SYDNEY, AAP – Australia’s share market is having its heaviest percentage fall since September after steep losses on Wall Street.

The S&P/ASX200 benchmark index was lower by 143.5 points, or 2.09 per cent, to 6690.5 at 1200 AEDT on Friday.

The All Ordinaries was lower by 152.1 points, or 2.14 per cent, at 6953.6.

The information technology sector fell the most, 5.97 per cent, after the US Nasdaq index slipped by its largest daily percentage in four months.

There were losses of more than two per cent for consumer discretionaries, telecommunications and health.

All other sectors lost more than one per cent.

The plunges come after the 10-year US Treasury note yield rose above the S&P 500 dividend yield, wiping out the stock market yield’s advantage.

Investors opted for the safer Treasury notes and sold stocks.

The S&P 500 index fell 96.09 points, or 2.4 per cent, to 3,829.34. The Dow Jones Industrial Average lost 559.85 points, or 1.8 per cent, to 31,402.01. The Nasdaq slid 478.54 points, or 3.5 per cent, to 13,119.43.

In the currency market, the Australian dollar climbed above 80 US cents late on Thursday night.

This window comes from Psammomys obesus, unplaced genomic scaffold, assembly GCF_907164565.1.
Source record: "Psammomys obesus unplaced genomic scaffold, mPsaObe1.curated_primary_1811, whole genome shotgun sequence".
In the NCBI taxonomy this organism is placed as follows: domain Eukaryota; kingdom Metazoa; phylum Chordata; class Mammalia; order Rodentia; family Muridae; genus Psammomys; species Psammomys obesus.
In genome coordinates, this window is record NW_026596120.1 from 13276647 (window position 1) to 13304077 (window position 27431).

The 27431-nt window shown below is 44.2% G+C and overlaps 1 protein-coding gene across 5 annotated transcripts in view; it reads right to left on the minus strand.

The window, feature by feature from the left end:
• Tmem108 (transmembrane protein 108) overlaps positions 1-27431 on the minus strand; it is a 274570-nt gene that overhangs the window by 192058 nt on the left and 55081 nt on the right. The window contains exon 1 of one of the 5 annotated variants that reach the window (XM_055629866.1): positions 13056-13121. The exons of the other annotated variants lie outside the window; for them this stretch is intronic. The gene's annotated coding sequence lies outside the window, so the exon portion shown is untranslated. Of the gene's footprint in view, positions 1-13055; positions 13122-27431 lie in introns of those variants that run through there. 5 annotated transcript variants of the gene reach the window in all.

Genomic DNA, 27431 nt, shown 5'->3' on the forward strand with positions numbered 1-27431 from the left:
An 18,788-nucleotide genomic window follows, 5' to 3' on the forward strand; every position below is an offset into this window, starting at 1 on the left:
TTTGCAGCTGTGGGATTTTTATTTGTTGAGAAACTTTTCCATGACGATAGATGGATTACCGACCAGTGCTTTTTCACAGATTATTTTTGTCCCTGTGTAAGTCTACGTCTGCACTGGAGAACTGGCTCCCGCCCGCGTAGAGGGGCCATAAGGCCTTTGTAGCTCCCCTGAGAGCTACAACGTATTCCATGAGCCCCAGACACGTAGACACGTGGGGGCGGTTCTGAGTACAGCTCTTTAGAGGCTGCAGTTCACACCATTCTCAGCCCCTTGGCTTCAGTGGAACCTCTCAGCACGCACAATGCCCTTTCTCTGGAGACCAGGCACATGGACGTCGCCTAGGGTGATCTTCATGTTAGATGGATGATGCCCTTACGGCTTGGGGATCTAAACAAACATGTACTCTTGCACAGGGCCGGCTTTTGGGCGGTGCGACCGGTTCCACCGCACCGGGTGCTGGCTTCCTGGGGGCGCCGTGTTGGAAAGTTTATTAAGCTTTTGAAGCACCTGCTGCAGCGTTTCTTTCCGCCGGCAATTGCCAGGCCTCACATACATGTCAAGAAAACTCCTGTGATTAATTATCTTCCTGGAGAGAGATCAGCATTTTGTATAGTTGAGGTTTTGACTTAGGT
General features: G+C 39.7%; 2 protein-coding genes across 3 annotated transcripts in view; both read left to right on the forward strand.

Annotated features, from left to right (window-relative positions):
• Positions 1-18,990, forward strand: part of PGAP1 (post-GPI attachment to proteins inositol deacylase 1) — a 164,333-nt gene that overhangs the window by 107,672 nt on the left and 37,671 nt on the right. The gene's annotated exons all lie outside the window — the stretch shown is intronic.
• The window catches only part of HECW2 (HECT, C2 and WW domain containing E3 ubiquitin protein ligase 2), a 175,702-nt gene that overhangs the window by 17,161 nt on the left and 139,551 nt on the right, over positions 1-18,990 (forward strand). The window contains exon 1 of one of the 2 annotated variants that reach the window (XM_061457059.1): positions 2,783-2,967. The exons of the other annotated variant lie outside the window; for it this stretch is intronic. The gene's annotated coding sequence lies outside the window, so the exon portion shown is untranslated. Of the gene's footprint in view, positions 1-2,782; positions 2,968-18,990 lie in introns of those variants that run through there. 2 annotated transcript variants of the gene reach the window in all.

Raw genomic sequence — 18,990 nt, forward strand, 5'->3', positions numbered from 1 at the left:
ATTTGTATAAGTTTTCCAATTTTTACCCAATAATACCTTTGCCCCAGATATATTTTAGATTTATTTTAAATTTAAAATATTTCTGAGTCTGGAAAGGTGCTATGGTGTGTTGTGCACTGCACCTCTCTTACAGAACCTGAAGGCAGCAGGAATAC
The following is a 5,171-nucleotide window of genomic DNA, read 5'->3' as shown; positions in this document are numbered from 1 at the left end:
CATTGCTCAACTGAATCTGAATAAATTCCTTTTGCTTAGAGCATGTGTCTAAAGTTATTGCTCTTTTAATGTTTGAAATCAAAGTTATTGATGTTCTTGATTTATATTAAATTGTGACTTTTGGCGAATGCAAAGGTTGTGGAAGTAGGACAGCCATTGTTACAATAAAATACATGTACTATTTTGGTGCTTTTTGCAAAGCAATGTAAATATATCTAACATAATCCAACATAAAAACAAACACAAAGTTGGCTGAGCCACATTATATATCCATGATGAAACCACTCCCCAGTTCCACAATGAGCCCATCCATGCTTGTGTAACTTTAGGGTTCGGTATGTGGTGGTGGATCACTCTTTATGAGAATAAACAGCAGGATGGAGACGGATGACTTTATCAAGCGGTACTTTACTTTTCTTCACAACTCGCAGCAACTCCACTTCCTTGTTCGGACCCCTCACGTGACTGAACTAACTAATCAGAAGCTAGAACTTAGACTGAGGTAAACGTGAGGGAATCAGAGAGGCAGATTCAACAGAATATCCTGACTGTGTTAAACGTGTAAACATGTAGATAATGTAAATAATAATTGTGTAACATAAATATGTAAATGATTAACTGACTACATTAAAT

Analysts have cited rising yields for the Aussie 10-year bond as a reason. The Aussie dollar is needed to buy the bonds.

Meanwhile, the two most populated Australian states, NSW and Victoria, have relaxed coronavirus restrictions further as they remained free of infections.

More people are allowed at cinemas and gyms in NSW, while Victoria has allowed larger gatherings, particularly outdoors.

On the ASX, Afterpay plunged 10.91 per cent to $119.70 amid the technology fire sale.

AMP said US investment group Ares will buy most of its private markets business.

The two companies will form a joint venture for the business, which includes infrastructure equity and debt as well as real estate.

Ares will buy 60 per cent of the joint venture for $1.35 billion.

AMP shares were higher by 3.94 per cent to $1.45.

Harvey Norman continues to enjoy soaring sales through the pandemic after posting a 116 per cent rise in first-half earnings.

The furniture, electrical and whitegoods retailer on Friday reported first-half sales climbed 25 per cent and contributed to a net profit after tax of $462.03 million.

Sales were up 21 per cent from January 1 to February 23 compared to the same time last year.

Shareholders will receive a fully franked interim dividend of 20 cents per share. The company did not pay an interim dividend last year due to COVID-19.

Shares were down 3.01 per cent to $5.14.

Big miners BHP, Fortescue, Rio Tinto and BlueScope Steel all lost more than one per cent.

In banking, the big four as well as Bank of Queensland and Macquarie all lost more than one per cent.

The dollar was buying 78.46 US cents at 1200 AEDT, lower from 79.71 US cents at Thursday’s close.